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, 97 (2), 809-17

Antioxidant Properties of Potentially Probiotic Bacteria: In Vitro and in Vivo Activities


Antioxidant Properties of Potentially Probiotic Bacteria: In Vitro and in Vivo Activities

Alberto Amaretti et al. Appl Microbiol Biotechnol.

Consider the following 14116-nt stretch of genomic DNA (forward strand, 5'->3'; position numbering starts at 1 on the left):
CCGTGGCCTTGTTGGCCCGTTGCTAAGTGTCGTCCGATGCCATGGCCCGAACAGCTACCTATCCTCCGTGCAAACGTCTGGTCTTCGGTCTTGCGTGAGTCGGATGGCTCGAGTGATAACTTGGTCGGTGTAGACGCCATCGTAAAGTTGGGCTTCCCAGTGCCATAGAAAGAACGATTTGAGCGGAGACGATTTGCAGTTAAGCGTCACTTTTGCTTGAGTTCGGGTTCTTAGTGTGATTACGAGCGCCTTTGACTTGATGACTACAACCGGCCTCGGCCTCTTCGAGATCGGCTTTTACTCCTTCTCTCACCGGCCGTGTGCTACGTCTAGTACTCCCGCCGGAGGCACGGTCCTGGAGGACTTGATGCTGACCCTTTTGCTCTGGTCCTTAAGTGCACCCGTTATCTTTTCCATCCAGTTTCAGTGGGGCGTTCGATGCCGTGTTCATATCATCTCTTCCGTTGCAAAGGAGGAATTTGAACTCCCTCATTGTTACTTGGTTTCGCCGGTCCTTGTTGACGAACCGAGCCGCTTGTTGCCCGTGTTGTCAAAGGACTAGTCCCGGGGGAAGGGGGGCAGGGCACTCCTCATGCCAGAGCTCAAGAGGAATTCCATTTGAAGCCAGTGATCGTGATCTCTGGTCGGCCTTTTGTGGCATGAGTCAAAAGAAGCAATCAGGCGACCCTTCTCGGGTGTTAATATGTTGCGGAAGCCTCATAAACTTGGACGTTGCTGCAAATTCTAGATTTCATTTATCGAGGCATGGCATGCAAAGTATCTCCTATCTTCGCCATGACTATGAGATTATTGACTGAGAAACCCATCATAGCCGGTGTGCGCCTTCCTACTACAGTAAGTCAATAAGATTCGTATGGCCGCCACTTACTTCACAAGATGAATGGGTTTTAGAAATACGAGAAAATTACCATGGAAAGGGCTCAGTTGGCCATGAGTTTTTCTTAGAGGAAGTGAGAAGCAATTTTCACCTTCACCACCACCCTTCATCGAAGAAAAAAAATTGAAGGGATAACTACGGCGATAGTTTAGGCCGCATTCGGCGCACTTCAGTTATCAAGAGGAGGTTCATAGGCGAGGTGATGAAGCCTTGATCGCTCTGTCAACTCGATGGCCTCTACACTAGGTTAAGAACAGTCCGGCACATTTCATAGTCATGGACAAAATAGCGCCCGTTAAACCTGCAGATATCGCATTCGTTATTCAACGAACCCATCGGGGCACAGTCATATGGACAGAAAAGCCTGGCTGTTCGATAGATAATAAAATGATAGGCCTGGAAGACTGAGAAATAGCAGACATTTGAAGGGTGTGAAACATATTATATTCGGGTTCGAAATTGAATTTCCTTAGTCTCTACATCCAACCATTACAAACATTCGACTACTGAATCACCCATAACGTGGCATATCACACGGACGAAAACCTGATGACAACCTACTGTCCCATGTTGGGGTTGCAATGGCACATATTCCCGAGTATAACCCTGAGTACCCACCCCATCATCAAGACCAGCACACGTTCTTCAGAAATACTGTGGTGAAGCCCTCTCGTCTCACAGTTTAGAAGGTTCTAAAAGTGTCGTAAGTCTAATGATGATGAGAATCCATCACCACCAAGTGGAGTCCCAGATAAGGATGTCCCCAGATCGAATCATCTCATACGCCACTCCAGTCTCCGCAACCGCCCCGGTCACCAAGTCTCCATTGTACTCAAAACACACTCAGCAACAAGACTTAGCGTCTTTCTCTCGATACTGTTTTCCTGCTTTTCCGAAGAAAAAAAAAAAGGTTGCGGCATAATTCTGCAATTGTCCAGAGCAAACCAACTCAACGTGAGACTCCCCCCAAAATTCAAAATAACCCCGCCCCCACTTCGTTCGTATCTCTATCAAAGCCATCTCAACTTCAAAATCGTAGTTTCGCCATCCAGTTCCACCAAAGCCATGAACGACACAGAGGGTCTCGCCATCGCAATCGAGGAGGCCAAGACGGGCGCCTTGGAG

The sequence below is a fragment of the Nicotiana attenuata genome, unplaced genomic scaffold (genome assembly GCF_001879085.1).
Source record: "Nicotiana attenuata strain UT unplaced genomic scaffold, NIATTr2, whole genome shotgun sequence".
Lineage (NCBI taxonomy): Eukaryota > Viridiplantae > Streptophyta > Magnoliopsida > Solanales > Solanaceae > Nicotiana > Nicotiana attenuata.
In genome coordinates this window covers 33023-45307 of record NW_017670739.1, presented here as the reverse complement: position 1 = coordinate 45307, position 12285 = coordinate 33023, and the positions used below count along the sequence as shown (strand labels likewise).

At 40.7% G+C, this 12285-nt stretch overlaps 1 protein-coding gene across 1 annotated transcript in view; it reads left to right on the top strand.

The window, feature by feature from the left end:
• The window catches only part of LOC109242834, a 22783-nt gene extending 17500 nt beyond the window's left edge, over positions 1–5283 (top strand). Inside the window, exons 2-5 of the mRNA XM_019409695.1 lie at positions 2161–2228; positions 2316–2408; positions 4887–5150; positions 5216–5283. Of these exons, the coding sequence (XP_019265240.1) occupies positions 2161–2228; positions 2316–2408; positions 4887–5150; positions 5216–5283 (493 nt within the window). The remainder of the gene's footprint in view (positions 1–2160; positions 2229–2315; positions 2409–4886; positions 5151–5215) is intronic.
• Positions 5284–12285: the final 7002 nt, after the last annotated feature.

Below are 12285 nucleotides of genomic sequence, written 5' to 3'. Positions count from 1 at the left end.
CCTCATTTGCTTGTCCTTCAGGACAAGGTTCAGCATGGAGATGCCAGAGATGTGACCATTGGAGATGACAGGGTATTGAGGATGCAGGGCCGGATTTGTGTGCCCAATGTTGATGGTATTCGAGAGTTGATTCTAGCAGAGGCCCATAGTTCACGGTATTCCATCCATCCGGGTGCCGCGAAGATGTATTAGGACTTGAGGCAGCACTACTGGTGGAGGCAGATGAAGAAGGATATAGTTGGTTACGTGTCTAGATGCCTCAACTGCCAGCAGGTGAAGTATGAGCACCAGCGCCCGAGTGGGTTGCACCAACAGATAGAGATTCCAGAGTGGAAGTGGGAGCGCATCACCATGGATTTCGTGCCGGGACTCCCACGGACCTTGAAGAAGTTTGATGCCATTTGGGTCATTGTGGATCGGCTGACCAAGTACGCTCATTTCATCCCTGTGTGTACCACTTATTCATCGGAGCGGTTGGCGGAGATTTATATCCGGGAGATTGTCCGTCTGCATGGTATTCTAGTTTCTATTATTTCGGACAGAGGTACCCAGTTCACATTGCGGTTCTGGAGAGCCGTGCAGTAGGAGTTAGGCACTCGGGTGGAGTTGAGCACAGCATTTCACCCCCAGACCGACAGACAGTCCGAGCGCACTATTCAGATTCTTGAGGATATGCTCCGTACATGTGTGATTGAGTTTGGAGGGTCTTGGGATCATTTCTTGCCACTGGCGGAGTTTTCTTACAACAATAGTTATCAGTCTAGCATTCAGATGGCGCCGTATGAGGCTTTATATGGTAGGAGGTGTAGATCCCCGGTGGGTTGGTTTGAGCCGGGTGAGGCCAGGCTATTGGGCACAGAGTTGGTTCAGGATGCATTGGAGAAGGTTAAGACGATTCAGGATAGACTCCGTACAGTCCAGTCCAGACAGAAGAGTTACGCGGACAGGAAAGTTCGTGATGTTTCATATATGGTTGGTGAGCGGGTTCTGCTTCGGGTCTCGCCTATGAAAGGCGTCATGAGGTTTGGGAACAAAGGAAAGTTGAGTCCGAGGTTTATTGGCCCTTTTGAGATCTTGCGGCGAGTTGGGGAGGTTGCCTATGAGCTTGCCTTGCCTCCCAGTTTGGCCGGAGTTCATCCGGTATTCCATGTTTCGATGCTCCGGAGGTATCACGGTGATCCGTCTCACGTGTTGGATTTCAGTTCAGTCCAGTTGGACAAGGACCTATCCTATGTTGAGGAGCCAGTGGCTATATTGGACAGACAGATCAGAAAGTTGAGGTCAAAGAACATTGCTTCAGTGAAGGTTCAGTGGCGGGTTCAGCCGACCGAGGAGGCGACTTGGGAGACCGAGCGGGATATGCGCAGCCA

Thirty-four strains of lactic acid bacteria (seven Bifidobacterium, 11 Lactobacillus, six Lactococcus, and 10 Streptococcus thermophilus) were assayed in vitro for antioxidant activity against ascorbic and linolenic acid oxidation (TAA(AA) and TAA(LA)), trolox-equivalent antioxidant capacity (TEAC), intracellular glutathione (TGSH), and superoxide dismutase (SOD). Wide dispersion of each of TAA(AA), TAA(LA), TEAC, TGSH, and SOD occurred within bacterial groups, indicating that antioxidative properties are strain specific. The strains Bifidobacterium animalis subsp. lactis DSMZ 23032, Lactobacillus acidophilus DSMZ 23033, and Lactobacillus brevis DSMZ 23034 exhibited among the highest TAA(AA), TAA(LA), TEAC, and TGSH values within the lactobacilli and bifidobacteria. These strains were used to prepare a potentially antioxidative probiotic formulation, which was administered to rats at the dose of 10(7), 10(8), and 10(9) cfu/day for 18 days. The probiotic strains colonized the colon of the rats during the trial and promoted intestinal saccharolytic metabolism. The analysis of plasma antioxidant activity, reactive oxygen molecules level, and glutathione concentration, revealed that, when administered at doses of at least 10(8) cfu/day, the antioxidant mixture effectively reduced doxorubicin-induced oxidative stress. Probiotic strains which are capable to limit excessive amounts of reactive radicals in vivo may contribute to prevent and control several diseases associated with oxidative stress.

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